Kelly Fultz came all the way from Strasburg, Va., Saturday to see his first rock concert at Merriweather Post Pavilion, but although he is a stranger to Howard County, he knew he'd be watched by the police.

"Oh, yeah, there are undercover cops all over the place. We all know that," said Fultz, 21, who came out along with 10,000 other fans to see the bands Poison and Slaughter. "If you do drugs here, they'llget you. I just drink beer."

Ten members of the Howard County police undercover narcotics section were out in full garb Saturday -- complete with bandannas, rock T-shirts and unshaven faces -- to kick off their fourth straight year of concert drug-busting in the Columbia pavilion's parking lots.

But this year, police think the message has gotten through the grapevine that doing drugs at Merriweather will get you not only high but arrested.

Only four people were arrested on possession of marijuana charges Saturday, in contrast to the 12 to 20 arrests that police typically expect to make at such a large turnout at Merriweather.

"There seems to be a changing attitude about doing drugs here, and I think it's because people are a little more paranoid about being arrested by an undercover officer," said Lt. E. Lawrence Knutson, the head of the undercover drug unit.

The unit, which patrols the pavilion'sparking lot, "is hopefully scaring away the people who come here to sell drugs at the concerts," Knutson said.

Last summer, police arrested 75 people on drug charges, with most being charged with attempting to sell cocaine, marijuana, and hallucinogens LSD and PCP.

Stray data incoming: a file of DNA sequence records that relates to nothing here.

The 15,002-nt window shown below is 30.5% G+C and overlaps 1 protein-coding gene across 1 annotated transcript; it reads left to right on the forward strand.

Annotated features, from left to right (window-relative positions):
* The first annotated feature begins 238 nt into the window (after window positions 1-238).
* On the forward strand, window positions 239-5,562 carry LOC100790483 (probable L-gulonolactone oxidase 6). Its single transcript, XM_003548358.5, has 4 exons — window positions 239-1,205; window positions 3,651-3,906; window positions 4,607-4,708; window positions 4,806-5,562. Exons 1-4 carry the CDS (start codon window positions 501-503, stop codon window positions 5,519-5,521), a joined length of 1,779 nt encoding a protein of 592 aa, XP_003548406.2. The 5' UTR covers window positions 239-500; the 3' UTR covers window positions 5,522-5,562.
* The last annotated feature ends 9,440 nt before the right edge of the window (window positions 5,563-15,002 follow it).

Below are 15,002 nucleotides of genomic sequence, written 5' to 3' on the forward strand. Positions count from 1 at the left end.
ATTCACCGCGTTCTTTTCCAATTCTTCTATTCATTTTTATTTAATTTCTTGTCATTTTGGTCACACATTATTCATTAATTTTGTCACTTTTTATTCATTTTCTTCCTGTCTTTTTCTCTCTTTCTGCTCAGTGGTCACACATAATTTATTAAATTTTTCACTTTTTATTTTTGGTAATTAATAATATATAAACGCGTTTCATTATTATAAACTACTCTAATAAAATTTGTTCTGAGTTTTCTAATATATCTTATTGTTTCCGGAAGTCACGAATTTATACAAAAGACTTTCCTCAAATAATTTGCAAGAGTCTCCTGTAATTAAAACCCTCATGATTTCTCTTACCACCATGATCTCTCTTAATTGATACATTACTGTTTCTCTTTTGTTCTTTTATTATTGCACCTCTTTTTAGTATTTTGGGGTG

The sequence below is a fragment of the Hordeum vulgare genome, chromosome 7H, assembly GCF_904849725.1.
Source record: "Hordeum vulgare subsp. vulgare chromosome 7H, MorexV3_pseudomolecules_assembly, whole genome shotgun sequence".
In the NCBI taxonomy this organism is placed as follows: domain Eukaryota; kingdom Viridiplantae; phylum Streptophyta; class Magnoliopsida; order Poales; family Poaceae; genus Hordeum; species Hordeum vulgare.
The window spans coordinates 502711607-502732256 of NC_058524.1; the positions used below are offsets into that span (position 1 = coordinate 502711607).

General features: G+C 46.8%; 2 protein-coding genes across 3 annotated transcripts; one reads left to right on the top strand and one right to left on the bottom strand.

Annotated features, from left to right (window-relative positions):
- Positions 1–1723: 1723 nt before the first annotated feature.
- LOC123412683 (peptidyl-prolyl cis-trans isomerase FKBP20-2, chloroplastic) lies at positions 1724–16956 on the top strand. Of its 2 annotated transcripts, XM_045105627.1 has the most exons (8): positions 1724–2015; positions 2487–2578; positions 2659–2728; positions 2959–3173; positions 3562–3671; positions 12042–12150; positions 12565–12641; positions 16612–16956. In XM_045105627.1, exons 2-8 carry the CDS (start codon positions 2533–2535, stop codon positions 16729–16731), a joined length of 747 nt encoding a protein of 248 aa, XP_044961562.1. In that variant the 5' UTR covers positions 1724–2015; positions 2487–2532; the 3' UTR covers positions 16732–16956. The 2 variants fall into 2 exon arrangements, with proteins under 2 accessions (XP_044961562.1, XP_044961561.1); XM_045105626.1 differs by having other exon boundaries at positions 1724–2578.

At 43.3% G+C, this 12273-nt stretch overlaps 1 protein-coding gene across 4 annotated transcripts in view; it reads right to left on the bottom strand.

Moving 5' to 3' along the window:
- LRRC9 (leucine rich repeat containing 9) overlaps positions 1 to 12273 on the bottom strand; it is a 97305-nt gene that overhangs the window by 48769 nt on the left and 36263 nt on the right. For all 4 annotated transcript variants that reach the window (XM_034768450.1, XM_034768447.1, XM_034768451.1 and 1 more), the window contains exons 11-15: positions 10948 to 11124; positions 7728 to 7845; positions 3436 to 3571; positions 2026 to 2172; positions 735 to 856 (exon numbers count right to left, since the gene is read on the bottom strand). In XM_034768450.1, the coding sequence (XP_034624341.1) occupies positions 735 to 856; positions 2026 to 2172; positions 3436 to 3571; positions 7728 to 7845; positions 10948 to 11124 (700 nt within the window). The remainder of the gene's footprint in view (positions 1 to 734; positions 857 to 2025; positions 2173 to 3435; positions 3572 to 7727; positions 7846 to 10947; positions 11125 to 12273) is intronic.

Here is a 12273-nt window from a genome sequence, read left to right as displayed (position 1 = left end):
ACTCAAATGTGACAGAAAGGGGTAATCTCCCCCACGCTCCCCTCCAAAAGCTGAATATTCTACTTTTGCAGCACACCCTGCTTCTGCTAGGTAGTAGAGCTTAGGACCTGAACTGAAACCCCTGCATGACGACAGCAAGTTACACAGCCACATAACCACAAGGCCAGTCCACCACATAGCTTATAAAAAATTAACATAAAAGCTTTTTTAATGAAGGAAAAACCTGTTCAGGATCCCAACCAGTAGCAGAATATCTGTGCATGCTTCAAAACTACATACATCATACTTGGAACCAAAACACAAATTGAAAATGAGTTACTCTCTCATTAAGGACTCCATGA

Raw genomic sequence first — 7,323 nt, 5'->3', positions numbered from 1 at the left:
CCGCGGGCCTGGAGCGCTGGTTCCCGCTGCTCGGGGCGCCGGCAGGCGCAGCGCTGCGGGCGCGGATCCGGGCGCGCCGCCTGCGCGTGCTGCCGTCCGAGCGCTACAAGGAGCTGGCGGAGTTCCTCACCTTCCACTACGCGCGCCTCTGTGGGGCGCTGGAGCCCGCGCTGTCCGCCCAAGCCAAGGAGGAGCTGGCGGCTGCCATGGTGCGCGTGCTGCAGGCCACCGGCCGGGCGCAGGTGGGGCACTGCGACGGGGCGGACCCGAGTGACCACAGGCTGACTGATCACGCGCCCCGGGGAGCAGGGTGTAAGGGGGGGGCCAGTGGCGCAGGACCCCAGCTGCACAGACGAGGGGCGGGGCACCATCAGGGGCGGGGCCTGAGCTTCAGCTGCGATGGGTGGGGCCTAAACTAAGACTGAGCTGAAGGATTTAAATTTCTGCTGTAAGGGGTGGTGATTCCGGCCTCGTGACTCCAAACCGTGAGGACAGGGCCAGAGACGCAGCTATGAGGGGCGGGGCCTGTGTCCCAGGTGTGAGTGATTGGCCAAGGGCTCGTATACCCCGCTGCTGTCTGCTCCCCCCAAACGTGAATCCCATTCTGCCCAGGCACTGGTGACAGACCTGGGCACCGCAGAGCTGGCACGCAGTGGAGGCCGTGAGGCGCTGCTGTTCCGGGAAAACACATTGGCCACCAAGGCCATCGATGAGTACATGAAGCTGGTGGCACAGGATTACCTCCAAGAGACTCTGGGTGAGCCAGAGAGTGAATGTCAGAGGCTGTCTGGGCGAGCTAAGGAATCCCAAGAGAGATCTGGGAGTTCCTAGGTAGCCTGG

Police and pavilion administrators, however, are optimistic that drug deals will be less and less common at the pavilion this summer.

The 14,000-seat pavilion has its own security force working the stage area while county police work the parking lot, which traditionally is a big party area before and after the shows.

Police in the parking lot have gotten an unintentional helping hand from T-shirt hawkers, who on Saturday walked about and warned concertgoers not to break out any drugs because police were scouring the area.

Among those waiting in the parking lot Saturday was 71-year-old Martha Mathews of FallsChurch, Va., who read "Good Housekeeping" while her 29-year-old daughter, who has a physical handicap and can't drive a car, watched the concert with a friend.

Mathews, who said she thought "Poison" and "Slaughter" were poor choices for band names, said the concertgoers "seem like pretty clean kids, even though I think they could do with alittle less drinking."

This year, concert headliners include Frank Sinatra, Paul Simon, Huey Lewis and the News and Julio Iglesias, most of whom could scarcely be considered as attractions for the drug crowd.

But also performing will be Jimmy Buffet and the Allman Brothers, whose performances in past years have been accompanied by largenumbers of arrests by undercover officers.

Jean Parker, the general manager of the privately owned pavilion, said most rock fans in the Mid-Atlantic region have gotten word that Merriweather has tight security and "is trying to discourage drug use of any kind."

Parker said many of the performers at the pavilion in recent years have alsorequested few or no alcoholic drinks to be provided for band membersbackstage.

"Hopefully, that kind of an attitude is spilling over to their fans as well," Parker said.

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